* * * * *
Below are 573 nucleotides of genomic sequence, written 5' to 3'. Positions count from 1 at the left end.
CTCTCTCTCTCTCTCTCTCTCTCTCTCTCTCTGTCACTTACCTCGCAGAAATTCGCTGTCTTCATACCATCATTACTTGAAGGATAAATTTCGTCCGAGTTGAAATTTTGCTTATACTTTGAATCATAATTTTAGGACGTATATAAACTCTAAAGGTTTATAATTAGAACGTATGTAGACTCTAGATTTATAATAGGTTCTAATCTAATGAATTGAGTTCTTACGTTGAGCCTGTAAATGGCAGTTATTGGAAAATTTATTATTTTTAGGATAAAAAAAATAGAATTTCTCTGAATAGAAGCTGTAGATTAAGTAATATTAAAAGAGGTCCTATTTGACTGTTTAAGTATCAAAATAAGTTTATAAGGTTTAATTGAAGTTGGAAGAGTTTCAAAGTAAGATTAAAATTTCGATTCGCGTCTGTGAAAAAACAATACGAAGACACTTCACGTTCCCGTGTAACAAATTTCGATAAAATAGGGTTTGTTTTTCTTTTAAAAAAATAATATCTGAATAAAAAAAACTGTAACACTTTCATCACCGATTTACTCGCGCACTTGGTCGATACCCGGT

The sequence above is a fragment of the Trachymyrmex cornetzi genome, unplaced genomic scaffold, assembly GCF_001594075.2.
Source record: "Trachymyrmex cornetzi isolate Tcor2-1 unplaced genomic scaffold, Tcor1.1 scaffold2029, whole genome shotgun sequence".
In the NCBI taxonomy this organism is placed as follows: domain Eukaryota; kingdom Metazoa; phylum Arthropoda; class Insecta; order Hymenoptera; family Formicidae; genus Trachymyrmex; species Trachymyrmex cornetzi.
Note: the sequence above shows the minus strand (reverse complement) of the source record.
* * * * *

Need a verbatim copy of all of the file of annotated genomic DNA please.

Below are 573 nucleotides of genomic sequence, written 5' to 3'. Positions count from 1 at the left end.
CTCTCTCTCTCTCTCTCTCTCTCTCTCTCTCTGTCACTTACCTCGCAGAAATTCGCTGTCTTCATACCATCATTACTTGAAGGATAAATTTCGTCCGAGTTGAAATTTTGCTTATACTTTGAATCATAATTTTAGGACGTATATAAACTCTAAAGGTTTATAATTAGAACGTATGTAGACTCTAGATTTATAATAGGTTCTAATCTAATGAATTGAGTTCTTACGTTGAGCCTGTAAATGGCAGTTATTGGAAAATTTATTATTTTTAGGATAAAAAAAATAGAATTTCTCTGAATAGAAGCTGTAGATTAAGTAATATTAAAAGAGGTCCTATTTGACTGTTTAAGTATCAAAATAAGTTTATAAGGTTTAATTGAAGTTGGAAGAGTTTCAAAGTAAGATTAAAATTTCGATTCGCGTCTGTGAAAAAACAATACGAAGACACTTCACGTTCCCGTGTAACAAATTTCGATAAAATAGGGTTTGTTTTTCTTTTAAAAAAATAATATCTGAATAAAAAAAACTGTAACACTTTCATCACCGATTTACTCGCGCACTTGGTCGATACCCGGT

The sequence above is a fragment of the Trachymyrmex cornetzi genome, unplaced genomic scaffold, assembly GCF_001594075.2.
Source record: "Trachymyrmex cornetzi isolate Tcor2-1 unplaced genomic scaffold, Tcor1.1 scaffold2029, whole genome shotgun sequence".
In the NCBI taxonomy this organism is placed as follows: domain Eukaryota; kingdom Metazoa; phylum Arthropoda; class Insecta; order Hymenoptera; family Formicidae; genus Trachymyrmex; species Trachymyrmex cornetzi.
Note: the sequence above shows the minus strand (reverse complement) of the source record.